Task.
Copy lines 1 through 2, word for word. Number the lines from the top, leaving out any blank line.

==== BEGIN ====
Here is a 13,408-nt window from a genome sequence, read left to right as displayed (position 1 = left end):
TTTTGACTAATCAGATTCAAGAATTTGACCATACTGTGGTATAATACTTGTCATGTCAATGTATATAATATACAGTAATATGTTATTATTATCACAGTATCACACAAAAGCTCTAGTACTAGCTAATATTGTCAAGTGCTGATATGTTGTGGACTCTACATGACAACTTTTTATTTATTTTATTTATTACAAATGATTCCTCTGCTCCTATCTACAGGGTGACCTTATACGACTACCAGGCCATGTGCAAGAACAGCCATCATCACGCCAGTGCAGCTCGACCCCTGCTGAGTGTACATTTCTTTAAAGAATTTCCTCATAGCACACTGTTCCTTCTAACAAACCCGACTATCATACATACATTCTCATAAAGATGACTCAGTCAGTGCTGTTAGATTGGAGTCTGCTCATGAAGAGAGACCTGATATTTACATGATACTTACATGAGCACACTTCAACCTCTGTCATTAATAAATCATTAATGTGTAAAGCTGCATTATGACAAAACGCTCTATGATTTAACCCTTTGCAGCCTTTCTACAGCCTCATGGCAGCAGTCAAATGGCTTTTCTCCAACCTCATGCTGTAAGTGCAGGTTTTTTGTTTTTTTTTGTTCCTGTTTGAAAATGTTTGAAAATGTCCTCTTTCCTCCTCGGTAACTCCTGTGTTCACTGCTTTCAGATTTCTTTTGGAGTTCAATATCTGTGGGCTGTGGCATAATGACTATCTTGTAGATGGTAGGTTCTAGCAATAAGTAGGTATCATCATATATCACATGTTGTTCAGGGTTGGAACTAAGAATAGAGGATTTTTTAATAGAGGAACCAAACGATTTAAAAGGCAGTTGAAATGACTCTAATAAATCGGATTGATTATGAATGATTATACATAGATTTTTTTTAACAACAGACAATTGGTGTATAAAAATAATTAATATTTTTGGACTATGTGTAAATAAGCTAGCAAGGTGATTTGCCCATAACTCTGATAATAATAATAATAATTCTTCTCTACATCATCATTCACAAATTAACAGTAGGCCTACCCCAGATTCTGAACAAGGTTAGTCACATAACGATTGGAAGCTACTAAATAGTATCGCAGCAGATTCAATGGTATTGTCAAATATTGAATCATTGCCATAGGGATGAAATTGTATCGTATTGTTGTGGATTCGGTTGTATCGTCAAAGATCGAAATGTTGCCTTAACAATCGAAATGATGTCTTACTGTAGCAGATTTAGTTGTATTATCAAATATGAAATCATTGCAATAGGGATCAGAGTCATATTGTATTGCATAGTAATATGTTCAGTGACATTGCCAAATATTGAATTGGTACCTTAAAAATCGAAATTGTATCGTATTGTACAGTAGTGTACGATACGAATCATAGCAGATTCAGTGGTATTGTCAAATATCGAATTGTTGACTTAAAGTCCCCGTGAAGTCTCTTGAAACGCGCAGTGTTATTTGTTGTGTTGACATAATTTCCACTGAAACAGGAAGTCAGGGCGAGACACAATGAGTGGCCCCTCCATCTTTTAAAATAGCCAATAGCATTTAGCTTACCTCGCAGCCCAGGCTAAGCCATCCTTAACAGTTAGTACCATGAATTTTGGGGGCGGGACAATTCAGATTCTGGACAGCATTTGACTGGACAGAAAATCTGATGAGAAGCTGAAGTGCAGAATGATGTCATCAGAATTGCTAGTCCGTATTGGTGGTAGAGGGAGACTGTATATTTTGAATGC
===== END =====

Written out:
Here is a 13,408-nt window from a genome sequence, read left to right as displayed (position 1 = left end):
TTTTGACTAATCAGATTCAAGAATTTGACCATACTGTGGTATAATACTTGTCATGTCAATGTATATAATATACAGTAATATGTTATTATTATCACAGTATCACACAAAAGCTCTAGTACTAGCTAATATTGTCAAGTGCTGATATGTTGTGGACTCTACATGACAACTTTTTATTTATTTTATTTATTACAAATGATTCCTCTGCTCCTATCTACAGGGTGACCTTATACGACTACCAGGCCATGTGCAAGAACAGCCATCATCACGCCAGTGCAGCTCGACCCCTGCTGAGTGTACATTTCTTTAAAGAATTTCCTCATAGCACACTGTTCCTTCTAACAAACCCGACTATCATACATACATTCTCATAAAGATGACTCAGTCAGTGCTGTTAGATTGGAGTCTGCTCATGAAGAGAGACCTGATATTTACATGATACTTACATGAGCACACTTCAACCTCTGTCATTAATAAATCATTAATGTGTAAAGCTGCATTATGACAAAACGCTCTATGATTTAACCCTTTGCAGCCTTTCTACAGCCTCATGGCAGCAGTCAAATGGCTTTTCTCCAACCTCATGCTGTAAGTGCAGGTTTTTTGTTTTTTTTTGTTCCTGTTTGAAAATGTTTGAAAATGTCCTCTTTCCTCCTCGGTAACTCCTGTGTTCACTGCTTTCAGATTTCTTTTGGAGTTCAATATCTGTGGGCTGTGGCATAATGACTATCTTGTAGATGGTAGGTTCTAGCAATAAGTAGGTATCATCATATATCACATGTTGTTCAGGGTTGGAACTAAGAATAGAGGATTTTTTAATAGAGGAACCAAACGATTTAAAAGGCAGTTGAAATGACTCTAATAAATCGGATTGATTATGAATGATTATACATAGATTTTTTTTAACAACAGACAATTGGTGTATAAAAATAATTAATATTTTTGGACTATGTGTAAATAAGCTAGCAAGGTGATTTGCCCATAACTCTGATAATAATAATAATAATTCTTCTCTACATCATCATTCACAAATTAACAGTAGGCCTACCCCAGATTCTGAACAAGGTTAGTCACATAACGATTGGAAGCTACTAAATAGTATCGCAGCAGATTCAATGGTATTGTCAAATATTGAATCATTGCCATAGGGATGAAATTGTATCGTATTGTTGTGGATTCGGTTGTATCGTCAAAGATCGAAATGTTGCCTTAACAATCGAAATGATGTCTTACTGTAGCAGATTTAGTTGTATTATCAAATATGAAATCATTGCAATAGGGATCAGAGTCATATTGTATTGCATAGTAATATGTTCAGTGACATTGCCAAATATTGAATTGGTACCTTAAAAATCGAAATTGTATCGTATTGTACAGTAGTGTACGATACGAATCATAGCAGATTCAGTGGTATTGTCAAATATCGAATTGTTGACTTAAAGTCCCCGTGAAGTCTCTTGAAACGCGCAGTGTTATTTGTTGTGTTGACATAATTTCCACTGAAACAGGAAGTCAGGGCGAGACACAATGAGTGGCCCCTCCATCTTTTAAAATAGCCAATAGCATTTAGCTTACCTCGCAGCCCAGGCTAAGCCATCCTTAACAGTTAGTACCATGAATTTTGGGGGCGGGACAATTCAGATTCTGGACAGCATTTGACTGGACAGAAAATCTGATGAGAAGCTGAAGTGCAGAATGATGTCATCAGAATTGCTAGTCCGTATTGGTGGTAGAGGGAGACTGTATATTTTGAATGC